City-wide Tests to Address Traffic During 2020 Games Begin Next Week

With less than a year to go before the 2020 Tokyo Games begin, where hundreds and thousands of visitors including athletes and local spectators are expected to crowd the Japanese capital, local government authorities are already pre-empting traffic conditions in key areas where people are expected to gather, and in the rest of the region, and the country, as well.

Despite the shortage in labour forces, authorities have already looked into technological facilities to offer services during and even before the beginning of the major event to be held in one of the busiest cities in the world.

Large-Scale Trial to Address City-wide Congestion during 2020 Games to Begin Next Week
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City-Wide Traffic Tests for 2020 Games to Commence Next Week

In line with this, a large-scale trial to relieve the traffic congestion expected during the 2020 Tokyo Olympic and Paralympic Games will kick off next Monday, about a year before the quadrennial sporting events begin, as shared in a report by the Japan Times.

The city-wide trial will involve staggered commuting and teleworking by central and Tokyo Metropolitan Government personnel, with private companies requested to join in as well. Also, traffic controls will be introduced on several roads, including the Metropolitan Expressway network.

For this initiative, authorities will review the test results to consider whether additional measures will be needed to address the traffic conditions during this period.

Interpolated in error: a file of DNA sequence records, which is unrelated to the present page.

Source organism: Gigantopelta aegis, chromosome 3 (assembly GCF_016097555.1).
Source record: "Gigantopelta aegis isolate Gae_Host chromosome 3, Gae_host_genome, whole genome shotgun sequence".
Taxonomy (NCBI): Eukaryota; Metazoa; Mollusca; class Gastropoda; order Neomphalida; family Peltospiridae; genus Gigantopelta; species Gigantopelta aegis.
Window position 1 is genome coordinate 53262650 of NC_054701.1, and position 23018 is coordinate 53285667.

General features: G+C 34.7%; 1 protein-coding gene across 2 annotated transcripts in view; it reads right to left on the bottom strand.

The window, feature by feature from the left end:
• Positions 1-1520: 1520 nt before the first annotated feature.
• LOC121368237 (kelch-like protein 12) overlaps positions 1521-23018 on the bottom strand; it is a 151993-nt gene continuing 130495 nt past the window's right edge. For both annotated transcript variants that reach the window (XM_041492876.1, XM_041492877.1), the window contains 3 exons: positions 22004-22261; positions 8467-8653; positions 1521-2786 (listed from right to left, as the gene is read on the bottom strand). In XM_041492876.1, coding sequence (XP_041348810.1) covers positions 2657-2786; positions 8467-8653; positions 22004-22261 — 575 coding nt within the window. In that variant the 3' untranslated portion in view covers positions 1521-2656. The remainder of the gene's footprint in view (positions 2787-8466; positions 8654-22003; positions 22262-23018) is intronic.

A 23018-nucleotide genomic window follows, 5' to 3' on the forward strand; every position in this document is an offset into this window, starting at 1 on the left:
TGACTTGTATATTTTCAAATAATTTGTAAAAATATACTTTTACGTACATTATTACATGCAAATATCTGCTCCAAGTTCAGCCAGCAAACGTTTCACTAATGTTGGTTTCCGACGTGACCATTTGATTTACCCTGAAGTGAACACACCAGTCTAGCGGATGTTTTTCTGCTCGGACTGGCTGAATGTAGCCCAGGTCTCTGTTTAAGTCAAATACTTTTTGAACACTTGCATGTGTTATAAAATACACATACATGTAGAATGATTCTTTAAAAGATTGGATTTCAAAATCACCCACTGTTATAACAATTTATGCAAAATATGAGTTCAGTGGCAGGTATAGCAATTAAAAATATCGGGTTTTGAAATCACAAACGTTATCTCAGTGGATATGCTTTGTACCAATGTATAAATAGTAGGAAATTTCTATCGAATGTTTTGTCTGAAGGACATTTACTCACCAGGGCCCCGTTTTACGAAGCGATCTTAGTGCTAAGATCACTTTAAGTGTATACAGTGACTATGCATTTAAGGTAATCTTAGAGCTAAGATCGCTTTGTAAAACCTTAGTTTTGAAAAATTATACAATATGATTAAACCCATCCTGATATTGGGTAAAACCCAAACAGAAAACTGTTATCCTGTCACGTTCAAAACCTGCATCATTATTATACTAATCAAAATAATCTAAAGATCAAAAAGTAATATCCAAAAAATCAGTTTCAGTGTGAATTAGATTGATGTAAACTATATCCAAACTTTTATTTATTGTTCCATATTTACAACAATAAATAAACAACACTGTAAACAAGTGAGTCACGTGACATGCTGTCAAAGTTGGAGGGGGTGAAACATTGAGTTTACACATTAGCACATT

According to the report, more than 50,000 employees working for Fujitsu Ltd. companies and 34,000 workers at NEC Corp. will take part in the “telework” trial program being promoted by the government and the organizing committee of the Tokyo Games.

Of note, about 8 million people commute in the Tokyo metropolitan area each day, and the events are expected to draw an additional 650,000 spectators and tourists to the area on peak days between July 24 and Aug. 9, followed by the Paralympics from Aug. 25 to Sept. 6., according to an estimate by Azuma Taguchi, a professor of science and engineering at Chuo University.

Furthermore, during the Tokyo Olympics and Paralympics, arrivals of athletes and other people related to the events as well as spectators are expected to cause heavy congestion in the Tokyo metropolitan area.

In line with this, the Tokyo Games organizing committee aims to reduce traffic during the events by 10 percent on local roads and up to 30 percent on expressways.

For the upcoming trial, the metropolitan government will designate 20 weekdays between July 22 and Aug. 2 and Aug. 19 to Aug. 30 as an intensive period, during which about 10,000 workers at the head office will not show up at the office or will use staggered working hours.

In addition, in a bid to reduce congestion on trains and buses, metropolitan government personnel heading to their offices will not use these forms of transport between 8-10 a.m.

These are just some of the adjustments which the government and public office personnel will be doing for their part in curtailing traffic congestion in key areas such as public facilities within the city.

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